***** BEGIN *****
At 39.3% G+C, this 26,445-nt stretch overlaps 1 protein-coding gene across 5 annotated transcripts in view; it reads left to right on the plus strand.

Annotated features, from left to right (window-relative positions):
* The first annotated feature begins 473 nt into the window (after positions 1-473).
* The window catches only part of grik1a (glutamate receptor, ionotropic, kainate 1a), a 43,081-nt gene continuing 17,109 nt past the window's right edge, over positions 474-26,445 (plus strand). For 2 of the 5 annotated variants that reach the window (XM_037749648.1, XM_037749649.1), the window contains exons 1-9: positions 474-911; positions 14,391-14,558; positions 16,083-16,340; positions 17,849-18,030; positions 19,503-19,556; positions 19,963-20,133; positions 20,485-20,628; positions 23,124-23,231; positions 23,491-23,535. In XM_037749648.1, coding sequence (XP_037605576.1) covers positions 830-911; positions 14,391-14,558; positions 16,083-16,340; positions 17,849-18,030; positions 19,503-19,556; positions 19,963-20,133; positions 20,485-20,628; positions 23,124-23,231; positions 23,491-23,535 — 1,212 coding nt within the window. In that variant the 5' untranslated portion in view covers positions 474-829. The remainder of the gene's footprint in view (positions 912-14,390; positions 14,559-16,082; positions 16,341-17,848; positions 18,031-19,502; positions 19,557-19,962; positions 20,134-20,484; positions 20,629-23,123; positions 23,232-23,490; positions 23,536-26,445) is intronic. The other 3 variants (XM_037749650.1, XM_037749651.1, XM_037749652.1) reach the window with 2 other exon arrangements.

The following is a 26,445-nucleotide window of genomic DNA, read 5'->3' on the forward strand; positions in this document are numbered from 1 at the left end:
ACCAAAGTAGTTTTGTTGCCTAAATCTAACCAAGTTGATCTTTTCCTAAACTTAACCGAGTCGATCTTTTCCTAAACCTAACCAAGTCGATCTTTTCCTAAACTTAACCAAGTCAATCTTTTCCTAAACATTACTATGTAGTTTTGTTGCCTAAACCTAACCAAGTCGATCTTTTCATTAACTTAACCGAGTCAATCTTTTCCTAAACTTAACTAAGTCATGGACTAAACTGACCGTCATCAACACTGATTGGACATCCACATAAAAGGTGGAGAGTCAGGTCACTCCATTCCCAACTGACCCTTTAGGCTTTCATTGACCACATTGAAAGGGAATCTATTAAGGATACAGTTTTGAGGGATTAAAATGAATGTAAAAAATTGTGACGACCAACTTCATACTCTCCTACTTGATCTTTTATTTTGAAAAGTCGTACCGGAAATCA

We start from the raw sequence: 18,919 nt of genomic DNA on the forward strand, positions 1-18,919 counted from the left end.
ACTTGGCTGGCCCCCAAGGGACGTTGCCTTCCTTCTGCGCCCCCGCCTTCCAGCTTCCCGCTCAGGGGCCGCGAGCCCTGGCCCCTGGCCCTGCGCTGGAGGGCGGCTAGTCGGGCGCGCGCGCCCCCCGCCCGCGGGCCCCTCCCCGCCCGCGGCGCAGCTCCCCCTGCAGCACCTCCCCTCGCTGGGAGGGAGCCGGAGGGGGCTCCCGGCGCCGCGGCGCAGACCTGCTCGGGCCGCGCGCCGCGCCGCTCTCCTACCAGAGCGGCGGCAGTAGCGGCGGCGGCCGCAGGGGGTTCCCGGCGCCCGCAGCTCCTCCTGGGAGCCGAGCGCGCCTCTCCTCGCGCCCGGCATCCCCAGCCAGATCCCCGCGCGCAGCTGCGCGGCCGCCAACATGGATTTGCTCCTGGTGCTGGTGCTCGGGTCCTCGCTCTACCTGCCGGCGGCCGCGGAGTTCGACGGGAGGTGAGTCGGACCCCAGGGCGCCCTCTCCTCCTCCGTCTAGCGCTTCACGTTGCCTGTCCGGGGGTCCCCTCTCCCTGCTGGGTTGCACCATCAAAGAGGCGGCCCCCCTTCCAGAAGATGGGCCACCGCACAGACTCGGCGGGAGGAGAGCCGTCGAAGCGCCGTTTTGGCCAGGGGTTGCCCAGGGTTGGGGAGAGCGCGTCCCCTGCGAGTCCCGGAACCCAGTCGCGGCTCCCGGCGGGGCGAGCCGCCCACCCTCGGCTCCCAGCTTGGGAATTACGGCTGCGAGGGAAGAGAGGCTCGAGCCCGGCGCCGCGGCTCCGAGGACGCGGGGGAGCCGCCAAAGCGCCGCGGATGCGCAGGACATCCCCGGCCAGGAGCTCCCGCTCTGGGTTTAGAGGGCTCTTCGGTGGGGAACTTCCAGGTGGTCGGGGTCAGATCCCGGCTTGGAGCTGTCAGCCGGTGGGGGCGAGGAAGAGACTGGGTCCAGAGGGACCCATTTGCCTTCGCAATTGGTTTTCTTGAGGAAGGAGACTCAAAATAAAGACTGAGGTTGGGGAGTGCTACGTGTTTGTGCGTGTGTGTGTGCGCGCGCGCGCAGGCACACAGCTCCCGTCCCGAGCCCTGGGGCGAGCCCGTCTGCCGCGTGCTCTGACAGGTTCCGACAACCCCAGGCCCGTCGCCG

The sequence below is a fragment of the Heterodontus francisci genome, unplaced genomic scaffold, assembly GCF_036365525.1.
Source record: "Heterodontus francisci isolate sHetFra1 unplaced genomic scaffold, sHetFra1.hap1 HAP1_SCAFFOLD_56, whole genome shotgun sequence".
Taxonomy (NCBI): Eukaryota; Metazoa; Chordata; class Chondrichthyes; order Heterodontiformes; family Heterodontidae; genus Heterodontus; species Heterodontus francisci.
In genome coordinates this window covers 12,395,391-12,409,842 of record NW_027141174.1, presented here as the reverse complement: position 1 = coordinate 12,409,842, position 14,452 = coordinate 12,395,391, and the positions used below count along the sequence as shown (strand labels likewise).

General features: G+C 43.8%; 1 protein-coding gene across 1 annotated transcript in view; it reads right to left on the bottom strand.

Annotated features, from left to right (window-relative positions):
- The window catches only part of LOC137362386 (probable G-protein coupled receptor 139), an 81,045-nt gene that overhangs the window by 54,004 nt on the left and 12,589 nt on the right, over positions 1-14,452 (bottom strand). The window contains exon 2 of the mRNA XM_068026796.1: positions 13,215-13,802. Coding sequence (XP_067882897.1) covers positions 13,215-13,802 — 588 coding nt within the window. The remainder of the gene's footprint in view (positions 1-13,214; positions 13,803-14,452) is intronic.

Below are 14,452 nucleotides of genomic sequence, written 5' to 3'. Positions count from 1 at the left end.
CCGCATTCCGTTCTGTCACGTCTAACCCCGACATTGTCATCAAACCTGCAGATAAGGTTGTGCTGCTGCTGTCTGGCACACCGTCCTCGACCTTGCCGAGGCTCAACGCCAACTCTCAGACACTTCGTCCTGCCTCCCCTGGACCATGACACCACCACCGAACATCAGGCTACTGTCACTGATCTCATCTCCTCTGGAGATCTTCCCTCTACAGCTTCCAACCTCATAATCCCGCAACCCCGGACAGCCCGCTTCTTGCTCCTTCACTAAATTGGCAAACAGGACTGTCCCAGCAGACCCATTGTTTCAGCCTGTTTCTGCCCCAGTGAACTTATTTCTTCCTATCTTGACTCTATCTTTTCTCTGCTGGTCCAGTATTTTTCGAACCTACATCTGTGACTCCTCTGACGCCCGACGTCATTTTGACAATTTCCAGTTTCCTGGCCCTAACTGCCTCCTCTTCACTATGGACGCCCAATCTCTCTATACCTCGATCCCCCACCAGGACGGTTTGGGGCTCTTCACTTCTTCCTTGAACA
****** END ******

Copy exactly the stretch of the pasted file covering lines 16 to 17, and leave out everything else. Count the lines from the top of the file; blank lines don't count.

Below are 14,452 nucleotides of genomic sequence, written 5' to 3'. Positions count from 1 at the left end.
CCGCATTCCGTTCTGTCACGTCTAACCCCGACATTGTCATCAAACCTGCAGATAAGGTTGTGCTGCTGCTGTCTGGCACACCGTCCTCGACCTTGCCGAGGCTCAACGCCAACTCTCAGACACTTCGTCCTGCCTCCCCTGGACCATGACACCACCACCGAACATCAGGCTACTGTCACTGATCTCATCTCCTCTGGAGATCTTCCCTCTACAGCTTCCAACCTCATAATCCCGCAACCCCGGACAGCCCGCTTCTTGCTCCTTCACTAAATTGGCAAACAGGACTGTCCCAGCAGACCCATTGTTTCAGCCTGTTTCTGCCCCAGTGAACTTATTTCTTCCTATCTTGACTCTATCTTTTCTCTGCTGGTCCAGTATTTTTCGAACCTACATCTGTGACTCCTCTGACGCCCGACGTCATTTTGACAATTTCCAGTTTCCTGGCCCTAACTGCCTCCTCTTCACTATGGACGCCCAATCTCTCTATACCTCGATCCCCCACCAGGACGGTTTGGGGCTCTTCACTTCTTCCTTGAACA